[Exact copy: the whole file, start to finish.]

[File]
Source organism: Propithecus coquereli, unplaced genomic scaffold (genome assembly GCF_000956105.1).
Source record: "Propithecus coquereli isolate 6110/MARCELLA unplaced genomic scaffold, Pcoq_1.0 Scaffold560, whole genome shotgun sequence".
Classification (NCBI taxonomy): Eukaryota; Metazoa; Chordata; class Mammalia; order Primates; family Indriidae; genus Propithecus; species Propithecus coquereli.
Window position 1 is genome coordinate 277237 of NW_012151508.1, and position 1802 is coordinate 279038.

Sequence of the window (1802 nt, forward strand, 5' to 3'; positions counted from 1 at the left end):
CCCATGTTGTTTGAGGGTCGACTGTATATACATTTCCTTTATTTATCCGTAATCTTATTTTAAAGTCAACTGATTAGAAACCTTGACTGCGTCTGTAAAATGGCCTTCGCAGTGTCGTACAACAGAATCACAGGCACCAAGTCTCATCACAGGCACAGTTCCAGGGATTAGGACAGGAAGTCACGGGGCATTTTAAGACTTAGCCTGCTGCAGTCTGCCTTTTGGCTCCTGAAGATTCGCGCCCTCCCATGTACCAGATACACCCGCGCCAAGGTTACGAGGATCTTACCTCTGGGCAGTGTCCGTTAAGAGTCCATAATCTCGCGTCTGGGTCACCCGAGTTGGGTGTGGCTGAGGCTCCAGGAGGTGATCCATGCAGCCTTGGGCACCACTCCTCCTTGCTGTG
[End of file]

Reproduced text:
Source organism: Propithecus coquereli, unplaced genomic scaffold (genome assembly GCF_000956105.1).
Source record: "Propithecus coquereli isolate 6110/MARCELLA unplaced genomic scaffold, Pcoq_1.0 Scaffold560, whole genome shotgun sequence".
Classification (NCBI taxonomy): Eukaryota; Metazoa; Chordata; class Mammalia; order Primates; family Indriidae; genus Propithecus; species Propithecus coquereli.
Window position 1 is genome coordinate 277237 of NW_012151508.1, and position 1802 is coordinate 279038.

Sequence of the window (1802 nt, forward strand, 5' to 3'; positions counted from 1 at the left end):
CCCATGTTGTTTGAGGGTCGACTGTATATACATTTCCTTTATTTATCCGTAATCTTATTTTAAAGTCAACTGATTAGAAACCTTGACTGCGTCTGTAAAATGGCCTTCGCAGTGTCGTACAACAGAATCACAGGCACCAAGTCTCATCACAGGCACAGTTCCAGGGATTAGGACAGGAAGTCACGGGGCATTTTAAGACTTAGCCTGCTGCAGTCTGCCTTTTGGCTCCTGAAGATTCGCGCCCTCCCATGTACCAGATACACCCGCGCCAAGGTTACGAGGATCTTACCTCTGGGCAGTGTCCGTTAAGAGTCCATAATCTCGCGTCTGGGTCACCCGAGTTGGGTGTGGCTGAGGCTCCAGGAGGTGATCCATGCAGCCTTGGGCACCACTCCTCCTTGCTGTG